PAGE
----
Every time I look at the pictures you are using I can not imagine the force of the explosion that ripped the bow deck away to point up at the sky. Anyone in that boat is lucky to be alive!
The Wine Country chapter will be asking for emergency contact information on our next year’s registration forms as a result of this accident.
Bill & Carol:
We have never met, but we all have had that alone feeling with no means of contact and finding out what is going on. Even if its just temporarily being stranded on the water. The wood boating community is a strong one, and we want you to know you are in our thoughts and prayers. So sorry this happened.
This news makes me believe it was a fuel leak, most likely after the fuel pump. Fuel leaking on to a warm engine could quickly make more fumes than a blower can evacuate. It might not smell much when you lift and sniff, but get bad fast when the engine is running, especially at idle or low power.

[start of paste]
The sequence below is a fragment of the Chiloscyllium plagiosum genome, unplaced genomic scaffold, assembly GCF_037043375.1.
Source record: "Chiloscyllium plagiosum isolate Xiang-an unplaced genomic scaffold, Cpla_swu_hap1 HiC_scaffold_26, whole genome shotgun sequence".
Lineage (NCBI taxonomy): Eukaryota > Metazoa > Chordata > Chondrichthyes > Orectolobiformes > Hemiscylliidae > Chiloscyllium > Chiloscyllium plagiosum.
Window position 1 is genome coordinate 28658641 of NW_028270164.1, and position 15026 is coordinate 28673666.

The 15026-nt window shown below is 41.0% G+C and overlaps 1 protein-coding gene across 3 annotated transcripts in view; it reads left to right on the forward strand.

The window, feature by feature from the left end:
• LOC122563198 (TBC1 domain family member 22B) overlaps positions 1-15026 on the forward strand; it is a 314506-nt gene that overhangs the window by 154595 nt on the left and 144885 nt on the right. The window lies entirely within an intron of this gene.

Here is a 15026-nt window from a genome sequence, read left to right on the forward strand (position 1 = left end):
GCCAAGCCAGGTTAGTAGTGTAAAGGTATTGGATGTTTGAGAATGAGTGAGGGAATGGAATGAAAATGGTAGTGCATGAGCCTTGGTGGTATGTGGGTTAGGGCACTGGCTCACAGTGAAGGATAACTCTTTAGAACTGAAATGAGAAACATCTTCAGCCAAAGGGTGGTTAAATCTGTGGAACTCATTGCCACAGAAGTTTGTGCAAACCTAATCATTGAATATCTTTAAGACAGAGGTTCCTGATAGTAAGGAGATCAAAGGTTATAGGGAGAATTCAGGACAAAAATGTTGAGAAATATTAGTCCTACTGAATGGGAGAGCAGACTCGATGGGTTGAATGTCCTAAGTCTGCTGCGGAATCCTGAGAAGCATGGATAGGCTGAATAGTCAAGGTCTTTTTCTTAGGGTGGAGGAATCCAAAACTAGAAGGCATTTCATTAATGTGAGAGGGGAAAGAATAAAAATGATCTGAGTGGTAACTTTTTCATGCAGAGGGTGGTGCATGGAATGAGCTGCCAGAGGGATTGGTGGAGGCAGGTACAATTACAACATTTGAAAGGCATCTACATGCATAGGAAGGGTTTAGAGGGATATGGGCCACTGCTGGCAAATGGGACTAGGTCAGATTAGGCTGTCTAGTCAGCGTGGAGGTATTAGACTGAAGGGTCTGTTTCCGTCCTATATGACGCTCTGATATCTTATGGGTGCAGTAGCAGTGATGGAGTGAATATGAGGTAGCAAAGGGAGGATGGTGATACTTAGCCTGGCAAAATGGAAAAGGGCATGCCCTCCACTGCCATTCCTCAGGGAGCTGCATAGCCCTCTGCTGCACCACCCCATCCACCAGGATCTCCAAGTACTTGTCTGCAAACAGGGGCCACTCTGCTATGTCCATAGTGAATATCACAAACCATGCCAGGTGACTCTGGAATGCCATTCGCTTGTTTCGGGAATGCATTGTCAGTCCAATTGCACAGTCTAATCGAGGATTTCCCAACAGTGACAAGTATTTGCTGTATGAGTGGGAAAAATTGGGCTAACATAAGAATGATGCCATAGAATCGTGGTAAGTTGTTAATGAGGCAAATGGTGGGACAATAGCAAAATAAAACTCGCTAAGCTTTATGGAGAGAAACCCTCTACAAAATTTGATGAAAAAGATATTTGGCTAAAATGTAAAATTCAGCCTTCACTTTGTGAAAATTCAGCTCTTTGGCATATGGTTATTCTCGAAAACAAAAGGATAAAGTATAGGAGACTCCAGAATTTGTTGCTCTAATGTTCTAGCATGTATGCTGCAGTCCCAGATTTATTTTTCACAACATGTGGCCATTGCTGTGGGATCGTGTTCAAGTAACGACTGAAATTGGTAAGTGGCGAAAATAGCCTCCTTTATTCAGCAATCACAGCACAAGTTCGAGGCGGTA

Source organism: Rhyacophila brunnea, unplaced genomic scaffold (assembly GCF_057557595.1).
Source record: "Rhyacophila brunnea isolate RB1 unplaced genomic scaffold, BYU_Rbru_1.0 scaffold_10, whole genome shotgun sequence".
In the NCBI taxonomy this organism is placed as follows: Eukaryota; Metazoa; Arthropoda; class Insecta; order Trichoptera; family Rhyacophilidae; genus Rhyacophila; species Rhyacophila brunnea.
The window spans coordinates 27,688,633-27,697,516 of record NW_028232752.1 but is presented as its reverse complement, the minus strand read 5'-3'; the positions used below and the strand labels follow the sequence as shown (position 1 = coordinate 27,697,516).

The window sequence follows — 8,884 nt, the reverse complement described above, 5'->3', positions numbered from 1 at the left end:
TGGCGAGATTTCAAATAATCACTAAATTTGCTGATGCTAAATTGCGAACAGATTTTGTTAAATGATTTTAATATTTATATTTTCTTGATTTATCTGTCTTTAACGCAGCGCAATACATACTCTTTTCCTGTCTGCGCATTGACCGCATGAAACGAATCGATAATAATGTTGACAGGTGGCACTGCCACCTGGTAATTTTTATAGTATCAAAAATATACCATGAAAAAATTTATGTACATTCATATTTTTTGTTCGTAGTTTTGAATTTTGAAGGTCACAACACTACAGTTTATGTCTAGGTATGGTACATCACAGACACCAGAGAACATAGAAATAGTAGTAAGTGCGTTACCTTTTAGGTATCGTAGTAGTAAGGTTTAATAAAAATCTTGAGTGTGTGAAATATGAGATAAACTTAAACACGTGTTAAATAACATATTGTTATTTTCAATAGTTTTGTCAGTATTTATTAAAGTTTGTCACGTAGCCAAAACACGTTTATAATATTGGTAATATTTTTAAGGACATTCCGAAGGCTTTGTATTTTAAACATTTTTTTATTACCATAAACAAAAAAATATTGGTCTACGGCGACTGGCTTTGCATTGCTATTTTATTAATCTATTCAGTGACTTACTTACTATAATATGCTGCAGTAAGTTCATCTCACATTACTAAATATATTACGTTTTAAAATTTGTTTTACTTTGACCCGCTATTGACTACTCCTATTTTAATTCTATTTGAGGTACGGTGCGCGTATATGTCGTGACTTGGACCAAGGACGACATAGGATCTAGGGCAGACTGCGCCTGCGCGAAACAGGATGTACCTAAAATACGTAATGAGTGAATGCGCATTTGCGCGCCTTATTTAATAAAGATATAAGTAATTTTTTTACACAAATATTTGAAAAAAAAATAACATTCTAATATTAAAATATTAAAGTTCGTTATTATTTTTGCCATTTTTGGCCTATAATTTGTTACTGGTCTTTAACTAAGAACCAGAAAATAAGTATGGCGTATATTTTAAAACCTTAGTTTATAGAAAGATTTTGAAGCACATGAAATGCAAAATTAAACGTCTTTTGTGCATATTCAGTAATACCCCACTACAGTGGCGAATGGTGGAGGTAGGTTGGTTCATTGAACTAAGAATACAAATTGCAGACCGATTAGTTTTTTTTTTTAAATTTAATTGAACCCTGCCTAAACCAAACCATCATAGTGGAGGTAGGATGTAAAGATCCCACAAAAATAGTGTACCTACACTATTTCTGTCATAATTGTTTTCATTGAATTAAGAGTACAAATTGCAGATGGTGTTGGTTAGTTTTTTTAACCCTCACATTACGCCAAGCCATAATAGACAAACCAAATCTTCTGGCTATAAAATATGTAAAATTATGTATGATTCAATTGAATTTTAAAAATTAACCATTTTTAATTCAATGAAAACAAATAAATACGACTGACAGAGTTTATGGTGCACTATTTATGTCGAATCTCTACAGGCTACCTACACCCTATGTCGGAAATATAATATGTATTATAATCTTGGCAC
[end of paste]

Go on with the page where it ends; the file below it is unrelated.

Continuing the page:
I discovered a leak between the pump and the carb on the PY a number of years ago, likely documented here or on the buzz. Didn’t smell anything on lift and sniffs but saw it in the spring when preparing for launch and we had the dog house off. The incident is a good part of the reason I don’t trust old fuel systems of any material, especially with decades of piecemeal repairs and modifications.
I had an MGA back in the day that I was cruising along in one day and smelled gas. Well, more than the usual smells a British car has. Stopped with the engine running and opened the hood (bonnet as the Brits call it) and the stainless steel braided hose between the carbs had a pin hole and was peeing gas onto the exhaust manifold. It was evaporating fast enough not to catch fire, but that was a wake up call.
Gosh I feel for those people…what a combination of bad luck.
That explosion was horrific…never seen the likes of it.
Best wishes….you have friends you have never met.
John in Va.
My wife and I met this couple at the Friday evening reception. They are a lovely couple and had loads of enthusiasm for this hobby. I’m sorry this accident happened , but can only see positive changes for safety at upcoming events.
I have seen this happen about a dozen times growing up on Lake Geneva, WI.
The only time I have seen this happen where someone was killed was on the Rock River,IL.